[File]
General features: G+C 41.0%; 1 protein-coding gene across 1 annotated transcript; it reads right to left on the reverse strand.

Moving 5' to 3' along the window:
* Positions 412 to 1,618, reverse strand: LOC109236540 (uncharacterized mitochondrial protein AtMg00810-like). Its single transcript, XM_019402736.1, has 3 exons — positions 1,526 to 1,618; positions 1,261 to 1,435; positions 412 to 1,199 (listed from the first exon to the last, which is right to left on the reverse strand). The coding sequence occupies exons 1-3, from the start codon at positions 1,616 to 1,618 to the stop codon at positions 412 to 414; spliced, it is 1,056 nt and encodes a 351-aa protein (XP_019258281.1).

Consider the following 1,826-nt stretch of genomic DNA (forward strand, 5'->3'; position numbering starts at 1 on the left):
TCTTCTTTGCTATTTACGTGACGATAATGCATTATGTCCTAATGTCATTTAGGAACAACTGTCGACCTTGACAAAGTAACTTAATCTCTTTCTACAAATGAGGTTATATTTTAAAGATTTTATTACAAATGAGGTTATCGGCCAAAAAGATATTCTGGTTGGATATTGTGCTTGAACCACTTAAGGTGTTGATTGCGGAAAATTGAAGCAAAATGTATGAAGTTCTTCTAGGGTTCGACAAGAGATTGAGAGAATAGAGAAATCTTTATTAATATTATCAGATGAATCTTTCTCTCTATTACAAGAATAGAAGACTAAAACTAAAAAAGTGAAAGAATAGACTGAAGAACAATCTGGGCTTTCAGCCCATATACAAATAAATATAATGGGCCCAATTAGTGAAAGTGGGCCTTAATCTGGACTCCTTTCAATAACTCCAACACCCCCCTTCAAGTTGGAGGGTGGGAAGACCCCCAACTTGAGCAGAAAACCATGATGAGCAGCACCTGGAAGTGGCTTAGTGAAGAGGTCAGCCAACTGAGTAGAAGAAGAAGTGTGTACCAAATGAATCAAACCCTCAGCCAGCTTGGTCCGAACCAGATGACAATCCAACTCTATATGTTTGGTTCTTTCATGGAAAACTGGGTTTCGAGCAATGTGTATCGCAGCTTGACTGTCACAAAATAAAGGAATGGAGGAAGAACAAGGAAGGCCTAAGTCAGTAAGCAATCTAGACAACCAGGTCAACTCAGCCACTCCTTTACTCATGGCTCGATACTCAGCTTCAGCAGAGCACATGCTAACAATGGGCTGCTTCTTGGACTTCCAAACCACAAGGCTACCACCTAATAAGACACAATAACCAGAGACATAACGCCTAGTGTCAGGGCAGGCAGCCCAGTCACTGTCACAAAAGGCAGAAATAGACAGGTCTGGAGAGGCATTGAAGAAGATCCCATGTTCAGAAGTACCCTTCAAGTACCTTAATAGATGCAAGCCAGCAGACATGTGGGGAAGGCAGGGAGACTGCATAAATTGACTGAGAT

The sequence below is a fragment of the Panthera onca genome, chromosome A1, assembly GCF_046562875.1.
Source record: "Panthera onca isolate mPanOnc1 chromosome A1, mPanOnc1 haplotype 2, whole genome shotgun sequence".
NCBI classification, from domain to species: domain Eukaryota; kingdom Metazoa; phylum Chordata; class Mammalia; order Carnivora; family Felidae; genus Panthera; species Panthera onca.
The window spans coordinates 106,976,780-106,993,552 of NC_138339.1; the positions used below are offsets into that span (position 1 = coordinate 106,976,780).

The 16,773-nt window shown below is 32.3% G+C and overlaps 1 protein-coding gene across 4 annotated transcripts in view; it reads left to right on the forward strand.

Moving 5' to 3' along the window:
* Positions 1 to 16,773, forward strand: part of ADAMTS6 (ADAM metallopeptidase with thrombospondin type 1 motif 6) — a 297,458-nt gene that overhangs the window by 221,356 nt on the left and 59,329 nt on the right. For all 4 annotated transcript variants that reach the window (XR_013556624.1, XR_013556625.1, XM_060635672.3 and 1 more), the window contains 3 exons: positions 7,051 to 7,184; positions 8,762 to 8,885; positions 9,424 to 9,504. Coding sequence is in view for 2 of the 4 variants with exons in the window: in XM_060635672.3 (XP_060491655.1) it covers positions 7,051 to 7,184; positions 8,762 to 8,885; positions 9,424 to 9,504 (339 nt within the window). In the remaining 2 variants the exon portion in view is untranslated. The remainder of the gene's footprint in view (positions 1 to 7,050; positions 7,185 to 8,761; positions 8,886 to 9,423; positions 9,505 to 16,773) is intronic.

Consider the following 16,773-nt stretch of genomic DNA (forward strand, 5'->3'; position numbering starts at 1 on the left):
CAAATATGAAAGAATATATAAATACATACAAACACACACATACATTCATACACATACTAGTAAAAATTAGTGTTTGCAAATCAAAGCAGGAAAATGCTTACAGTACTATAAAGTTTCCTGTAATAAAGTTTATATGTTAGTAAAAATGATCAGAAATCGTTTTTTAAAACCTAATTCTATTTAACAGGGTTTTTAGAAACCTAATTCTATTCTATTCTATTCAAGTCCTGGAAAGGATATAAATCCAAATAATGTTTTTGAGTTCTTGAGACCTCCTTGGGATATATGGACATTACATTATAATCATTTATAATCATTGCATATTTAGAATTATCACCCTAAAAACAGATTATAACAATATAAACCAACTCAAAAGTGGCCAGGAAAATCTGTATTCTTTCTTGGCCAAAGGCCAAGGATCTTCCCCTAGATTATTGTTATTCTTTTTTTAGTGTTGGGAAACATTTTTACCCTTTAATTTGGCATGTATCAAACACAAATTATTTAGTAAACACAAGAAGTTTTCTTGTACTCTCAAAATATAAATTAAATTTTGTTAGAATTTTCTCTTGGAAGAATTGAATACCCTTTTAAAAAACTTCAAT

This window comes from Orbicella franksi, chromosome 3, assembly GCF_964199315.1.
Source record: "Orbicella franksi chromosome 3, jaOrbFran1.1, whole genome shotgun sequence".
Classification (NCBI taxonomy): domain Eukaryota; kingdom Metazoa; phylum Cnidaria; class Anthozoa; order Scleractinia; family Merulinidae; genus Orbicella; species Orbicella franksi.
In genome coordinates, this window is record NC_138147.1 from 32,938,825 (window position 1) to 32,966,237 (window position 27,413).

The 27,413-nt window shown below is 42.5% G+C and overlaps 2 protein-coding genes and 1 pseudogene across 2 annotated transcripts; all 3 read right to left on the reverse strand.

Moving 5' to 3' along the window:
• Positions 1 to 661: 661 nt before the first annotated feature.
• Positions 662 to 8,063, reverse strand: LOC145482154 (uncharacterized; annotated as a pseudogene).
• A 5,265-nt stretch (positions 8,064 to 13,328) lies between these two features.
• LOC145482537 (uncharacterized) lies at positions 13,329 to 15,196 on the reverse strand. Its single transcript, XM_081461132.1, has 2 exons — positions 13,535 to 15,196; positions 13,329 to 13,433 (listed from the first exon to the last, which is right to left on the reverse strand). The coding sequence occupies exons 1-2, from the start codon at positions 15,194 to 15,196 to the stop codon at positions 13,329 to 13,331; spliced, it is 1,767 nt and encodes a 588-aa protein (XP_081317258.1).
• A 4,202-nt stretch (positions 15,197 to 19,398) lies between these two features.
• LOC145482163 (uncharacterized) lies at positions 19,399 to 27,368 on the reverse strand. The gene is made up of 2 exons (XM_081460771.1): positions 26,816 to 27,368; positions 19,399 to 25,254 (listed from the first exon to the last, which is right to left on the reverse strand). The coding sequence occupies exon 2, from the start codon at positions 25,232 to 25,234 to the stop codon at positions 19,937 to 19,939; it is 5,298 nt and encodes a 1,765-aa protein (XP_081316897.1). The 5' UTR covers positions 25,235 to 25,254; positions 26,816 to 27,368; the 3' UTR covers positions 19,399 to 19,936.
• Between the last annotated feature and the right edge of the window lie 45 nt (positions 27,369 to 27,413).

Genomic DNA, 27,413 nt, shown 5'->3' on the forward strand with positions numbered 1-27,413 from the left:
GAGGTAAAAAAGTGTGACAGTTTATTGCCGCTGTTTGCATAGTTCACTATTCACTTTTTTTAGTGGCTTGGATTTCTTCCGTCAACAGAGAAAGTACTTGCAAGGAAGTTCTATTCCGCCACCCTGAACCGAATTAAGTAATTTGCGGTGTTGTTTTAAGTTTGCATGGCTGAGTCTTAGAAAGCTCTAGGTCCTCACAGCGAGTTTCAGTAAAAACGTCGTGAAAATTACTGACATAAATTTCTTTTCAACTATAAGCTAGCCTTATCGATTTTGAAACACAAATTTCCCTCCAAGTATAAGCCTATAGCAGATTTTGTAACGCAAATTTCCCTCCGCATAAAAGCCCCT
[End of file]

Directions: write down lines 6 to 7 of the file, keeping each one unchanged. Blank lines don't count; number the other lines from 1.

The sequence below is a fragment of the Panthera onca genome, chromosome A1, assembly GCF_046562875.1.
Source record: "Panthera onca isolate mPanOnc1 chromosome A1, mPanOnc1 haplotype 2, whole genome shotgun sequence".